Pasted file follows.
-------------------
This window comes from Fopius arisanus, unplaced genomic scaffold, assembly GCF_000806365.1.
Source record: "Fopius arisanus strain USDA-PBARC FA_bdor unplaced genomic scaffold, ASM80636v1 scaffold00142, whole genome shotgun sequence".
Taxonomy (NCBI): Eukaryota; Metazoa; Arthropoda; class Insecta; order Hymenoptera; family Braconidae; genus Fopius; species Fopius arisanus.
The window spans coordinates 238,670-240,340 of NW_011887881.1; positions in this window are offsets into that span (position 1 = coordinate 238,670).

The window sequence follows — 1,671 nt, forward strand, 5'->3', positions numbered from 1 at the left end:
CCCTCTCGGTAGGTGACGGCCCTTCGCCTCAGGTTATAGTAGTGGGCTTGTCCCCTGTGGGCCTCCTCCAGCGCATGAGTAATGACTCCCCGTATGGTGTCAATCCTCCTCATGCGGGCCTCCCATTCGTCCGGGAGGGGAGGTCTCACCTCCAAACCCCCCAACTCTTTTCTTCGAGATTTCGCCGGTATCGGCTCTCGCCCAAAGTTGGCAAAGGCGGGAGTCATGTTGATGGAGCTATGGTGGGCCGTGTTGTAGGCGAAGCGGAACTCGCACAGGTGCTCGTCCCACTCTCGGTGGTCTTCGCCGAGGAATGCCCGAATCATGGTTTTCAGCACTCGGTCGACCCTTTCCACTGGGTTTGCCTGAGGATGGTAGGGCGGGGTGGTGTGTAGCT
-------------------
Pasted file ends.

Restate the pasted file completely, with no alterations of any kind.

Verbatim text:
This window comes from Fopius arisanus, unplaced genomic scaffold, assembly GCF_000806365.1.
Source record: "Fopius arisanus strain USDA-PBARC FA_bdor unplaced genomic scaffold, ASM80636v1 scaffold00142, whole genome shotgun sequence".
Taxonomy (NCBI): Eukaryota; Metazoa; Arthropoda; class Insecta; order Hymenoptera; family Braconidae; genus Fopius; species Fopius arisanus.
The window spans coordinates 238,670-240,340 of NW_011887881.1; positions in this window are offsets into that span (position 1 = coordinate 238,670).

The window sequence follows — 1,671 nt, forward strand, 5'->3', positions numbered from 1 at the left end:
CCCTCTCGGTAGGTGACGGCCCTTCGCCTCAGGTTATAGTAGTGGGCTTGTCCCCTGTGGGCCTCCTCCAGCGCATGAGTAATGACTCCCCGTATGGTGTCAATCCTCCTCATGCGGGCCTCCCATTCGTCCGGGAGGGGAGGTCTCACCTCCAAACCCCCCAACTCTTTTCTTCGAGATTTCGCCGGTATCGGCTCTCGCCCAAAGTTGGCAAAGGCGGGAGTCATGTTGATGGAGCTATGGTGGGCCGTGTTGTAGGCGAAGCGGAACTCGCACAGGTGCTCGTCCCACTCTCGGTGGTCTTCGCCGAGGAATGCCCGAATCATGGTTTTCAGCACTCGGTCGACCCTTTCCACTGGGTTTGCCTGAGGATGGTAGGGCGGGGTGGTGTGTAGCT